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Reader comments

iPad 2 Smart Cover teardown


Remember back in the day when magnets would ruin the display on tube TVs and such. Is that not the case with LCD displays? Is it possilbe to ruin the ipad's display if one of the magnets on the smart cover comes into contact with it?

CRT/Tube TVs used electromagnetic fields to direct the photon beams to the right place on the display to fire the phosphors which produced the image. Since LCDs do not use electromagnetic fields magnets will not affect them.

@Anthony Not everyone get's their news and such from apple insider. Georgia is just doing her job by informing us about a product that's all. I tell ya you people have been brutal to the women on this site in the past couple days. Ally took a beating in the comments the other day because she decided not to buy a ipad 2. You dont like what they have to say go else where. Ease up seriously.

I agree. Honestly people what do you want - the comments turned off? I mean if you pick up a newspaper and you disagree with an article what do you do? Hint: MOVE ON WITH YOUR LIFE.
If you read a newspaper that regularly is publishing news/articles that you deem silly or worthless then you UNSUBSCRIBE - so if you disagree with TIPB is publishing, go elsewhere.

People need to realize that this is a Blog site, not a NEWS site. If you want news go to CNN or MSNBC. If you want to get users opinions about things from people who are avid tech fans with some writing skills and net savvy, read a Blog.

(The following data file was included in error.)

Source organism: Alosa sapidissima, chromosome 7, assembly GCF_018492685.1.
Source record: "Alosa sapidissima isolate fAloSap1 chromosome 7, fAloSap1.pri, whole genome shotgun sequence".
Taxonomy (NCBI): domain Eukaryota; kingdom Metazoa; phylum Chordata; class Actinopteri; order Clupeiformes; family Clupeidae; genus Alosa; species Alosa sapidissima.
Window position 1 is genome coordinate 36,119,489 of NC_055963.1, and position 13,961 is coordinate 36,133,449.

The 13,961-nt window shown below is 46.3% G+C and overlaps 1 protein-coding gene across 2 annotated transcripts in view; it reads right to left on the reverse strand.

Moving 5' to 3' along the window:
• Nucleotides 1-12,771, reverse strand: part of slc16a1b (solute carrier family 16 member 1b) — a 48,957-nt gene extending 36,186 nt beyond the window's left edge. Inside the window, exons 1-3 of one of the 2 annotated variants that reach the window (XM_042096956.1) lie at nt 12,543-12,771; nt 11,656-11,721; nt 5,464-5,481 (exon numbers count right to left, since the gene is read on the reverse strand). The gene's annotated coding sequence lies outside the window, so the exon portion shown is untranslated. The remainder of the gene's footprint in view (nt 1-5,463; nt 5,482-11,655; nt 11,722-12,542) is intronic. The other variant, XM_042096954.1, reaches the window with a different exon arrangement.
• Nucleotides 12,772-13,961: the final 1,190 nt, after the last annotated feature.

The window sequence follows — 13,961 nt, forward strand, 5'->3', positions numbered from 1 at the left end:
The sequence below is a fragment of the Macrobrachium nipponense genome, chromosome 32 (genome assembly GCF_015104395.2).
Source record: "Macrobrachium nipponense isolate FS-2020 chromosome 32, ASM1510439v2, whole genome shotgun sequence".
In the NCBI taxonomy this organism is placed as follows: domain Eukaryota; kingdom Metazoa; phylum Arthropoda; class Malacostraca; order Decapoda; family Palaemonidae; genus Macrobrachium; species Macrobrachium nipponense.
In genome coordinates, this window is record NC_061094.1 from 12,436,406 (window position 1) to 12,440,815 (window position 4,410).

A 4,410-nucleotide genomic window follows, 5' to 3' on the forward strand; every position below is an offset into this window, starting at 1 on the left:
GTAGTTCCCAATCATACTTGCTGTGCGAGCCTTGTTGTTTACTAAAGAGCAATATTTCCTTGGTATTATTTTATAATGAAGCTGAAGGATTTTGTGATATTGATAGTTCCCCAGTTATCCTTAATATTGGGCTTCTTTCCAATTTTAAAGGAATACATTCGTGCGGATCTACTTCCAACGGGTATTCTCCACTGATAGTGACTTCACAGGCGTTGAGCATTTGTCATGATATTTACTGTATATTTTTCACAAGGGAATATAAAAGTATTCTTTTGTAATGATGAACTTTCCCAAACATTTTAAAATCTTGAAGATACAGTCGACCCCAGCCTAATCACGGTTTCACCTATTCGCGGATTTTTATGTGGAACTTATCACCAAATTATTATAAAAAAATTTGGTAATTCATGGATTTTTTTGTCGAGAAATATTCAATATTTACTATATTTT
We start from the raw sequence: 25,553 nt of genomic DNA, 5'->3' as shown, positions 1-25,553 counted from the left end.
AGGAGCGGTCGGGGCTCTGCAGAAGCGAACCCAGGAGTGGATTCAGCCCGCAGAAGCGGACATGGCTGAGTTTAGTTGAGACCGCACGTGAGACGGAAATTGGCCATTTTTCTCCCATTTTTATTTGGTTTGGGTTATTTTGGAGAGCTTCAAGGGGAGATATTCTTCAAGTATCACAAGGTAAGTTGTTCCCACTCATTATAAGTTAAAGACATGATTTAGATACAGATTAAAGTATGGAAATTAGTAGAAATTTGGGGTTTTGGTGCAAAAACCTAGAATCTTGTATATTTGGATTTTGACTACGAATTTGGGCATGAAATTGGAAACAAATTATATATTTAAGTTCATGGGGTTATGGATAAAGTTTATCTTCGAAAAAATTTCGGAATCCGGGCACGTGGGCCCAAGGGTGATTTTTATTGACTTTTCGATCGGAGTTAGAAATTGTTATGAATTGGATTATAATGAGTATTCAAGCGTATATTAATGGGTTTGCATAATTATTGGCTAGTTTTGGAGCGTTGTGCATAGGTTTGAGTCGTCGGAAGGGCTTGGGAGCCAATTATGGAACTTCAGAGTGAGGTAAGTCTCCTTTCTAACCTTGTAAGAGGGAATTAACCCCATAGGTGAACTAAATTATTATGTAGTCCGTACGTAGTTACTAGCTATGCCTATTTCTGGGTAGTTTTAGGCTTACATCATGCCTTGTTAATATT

Anyway that's a lot of magnets in the smart cover. I bought one with my iPad 2 on Friday. And like John just typed. I hope I docent ruin the display screen.

i would have to imagine that Apple took the magnets into account when building the device, so I think the iPad 2 is safe from magnetic interference.
The question I have, is the OG iPad similarly shielded? Could someone hack some magnets on the back of an OG iPad and use the smart cover? Maybe afix a magnetic strip to the back (the flexible kind) and use that to at least secure the back of the cover. I really like the elevation it give. I don't like covers on my iPad but it's the only way to get elevation to type on soft surfaces like a couch arm.

I can't wait until 3rd party companies start taking advantage of the encased magnets. I sure we'll be seeing plenty of awesome products in the near future. Assuming Apple allows them to know how the encased magnets work and/or are placed.

Considering iFixIt already tore down an iPad 2 as well as a Smart Cover which details the magnets I don't think any third party parts developer will have issues.

They didn't take the antenna in the iPhone 4 or the color of the white iPhone 4 into account. Now with Apple, anything can happen.

Mistakes and oversights happen no matter who you are be it Apple or any other company. There are not any components inside of the iPad 2 as near as I can tell that would be affected adversely by the magnetic fields of the rare earth magnets used.